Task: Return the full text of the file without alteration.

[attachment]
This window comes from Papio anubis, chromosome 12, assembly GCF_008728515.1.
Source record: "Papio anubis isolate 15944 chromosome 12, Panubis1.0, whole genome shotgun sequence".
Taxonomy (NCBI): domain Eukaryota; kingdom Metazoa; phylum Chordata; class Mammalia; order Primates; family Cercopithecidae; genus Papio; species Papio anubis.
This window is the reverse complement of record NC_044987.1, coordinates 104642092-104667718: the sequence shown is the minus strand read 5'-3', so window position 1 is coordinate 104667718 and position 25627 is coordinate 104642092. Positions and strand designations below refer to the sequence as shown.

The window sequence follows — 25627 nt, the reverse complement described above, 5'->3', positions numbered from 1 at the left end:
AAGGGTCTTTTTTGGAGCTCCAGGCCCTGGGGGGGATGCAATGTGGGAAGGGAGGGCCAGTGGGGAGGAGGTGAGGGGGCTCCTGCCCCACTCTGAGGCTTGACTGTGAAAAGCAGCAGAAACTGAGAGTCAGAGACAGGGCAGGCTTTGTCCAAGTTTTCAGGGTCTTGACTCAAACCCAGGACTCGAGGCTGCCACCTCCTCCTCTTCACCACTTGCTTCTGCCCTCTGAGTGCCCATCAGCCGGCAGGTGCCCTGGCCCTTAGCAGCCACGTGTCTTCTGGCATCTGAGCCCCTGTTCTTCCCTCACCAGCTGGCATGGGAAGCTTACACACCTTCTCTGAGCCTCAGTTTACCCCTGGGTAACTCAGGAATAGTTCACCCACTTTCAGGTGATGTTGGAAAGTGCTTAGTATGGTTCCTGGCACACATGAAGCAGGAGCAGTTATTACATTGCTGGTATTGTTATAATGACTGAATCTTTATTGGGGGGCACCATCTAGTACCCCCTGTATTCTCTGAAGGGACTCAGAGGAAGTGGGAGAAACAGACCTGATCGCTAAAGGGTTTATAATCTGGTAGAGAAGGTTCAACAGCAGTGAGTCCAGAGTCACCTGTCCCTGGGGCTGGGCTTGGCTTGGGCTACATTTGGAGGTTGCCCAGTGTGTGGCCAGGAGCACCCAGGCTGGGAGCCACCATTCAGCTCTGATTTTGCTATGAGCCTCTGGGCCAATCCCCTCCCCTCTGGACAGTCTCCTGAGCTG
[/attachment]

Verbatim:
This window comes from Papio anubis, chromosome 12, assembly GCF_008728515.1.
Source record: "Papio anubis isolate 15944 chromosome 12, Panubis1.0, whole genome shotgun sequence".
Taxonomy (NCBI): domain Eukaryota; kingdom Metazoa; phylum Chordata; class Mammalia; order Primates; family Cercopithecidae; genus Papio; species Papio anubis.
This window is the reverse complement of record NC_044987.1, coordinates 104642092-104667718: the sequence shown is the minus strand read 5'-3', so window position 1 is coordinate 104667718 and position 25627 is coordinate 104642092. Positions and strand designations below refer to the sequence as shown.

The window sequence follows — 25627 nt, the reverse complement described above, 5'->3', positions numbered from 1 at the left end:
AAGGGTCTTTTTTGGAGCTCCAGGCCCTGGGGGGGATGCAATGTGGGAAGGGAGGGCCAGTGGGGAGGAGGTGAGGGGGCTCCTGCCCCACTCTGAGGCTTGACTGTGAAAAGCAGCAGAAACTGAGAGTCAGAGACAGGGCAGGCTTTGTCCAAGTTTTCAGGGTCTTGACTCAAACCCAGGACTCGAGGCTGCCACCTCCTCCTCTTCACCACTTGCTTCTGCCCTCTGAGTGCCCATCAGCCGGCAGGTGCCCTGGCCCTTAGCAGCCACGTGTCTTCTGGCATCTGAGCCCCTGTTCTTCCCTCACCAGCTGGCATGGGAAGCTTACACACCTTCTCTGAGCCTCAGTTTACCCCTGGGTAACTCAGGAATAGTTCACCCACTTTCAGGTGATGTTGGAAAGTGCTTAGTATGGTTCCTGGCACACATGAAGCAGGAGCAGTTATTACATTGCTGGTATTGTTATAATGACTGAATCTTTATTGGGGGGCACCATCTAGTACCCCCTGTATTCTCTGAAGGGACTCAGAGGAAGTGGGAGAAACAGACCTGATCGCTAAAGGGTTTATAATCTGGTAGAGAAGGTTCAACAGCAGTGAGTCCAGAGTCACCTGTCCCTGGGGCTGGGCTTGGCTTGGGCTACATTTGGAGGTTGCCCAGTGTGTGGCCAGGAGCACCCAGGCTGGGAGCCACCATTCAGCTCTGATTTTGCTATGAGCCTCTGGGCCAATCCCCTCCCCTCTGGACAGTCTCCTGAGCTG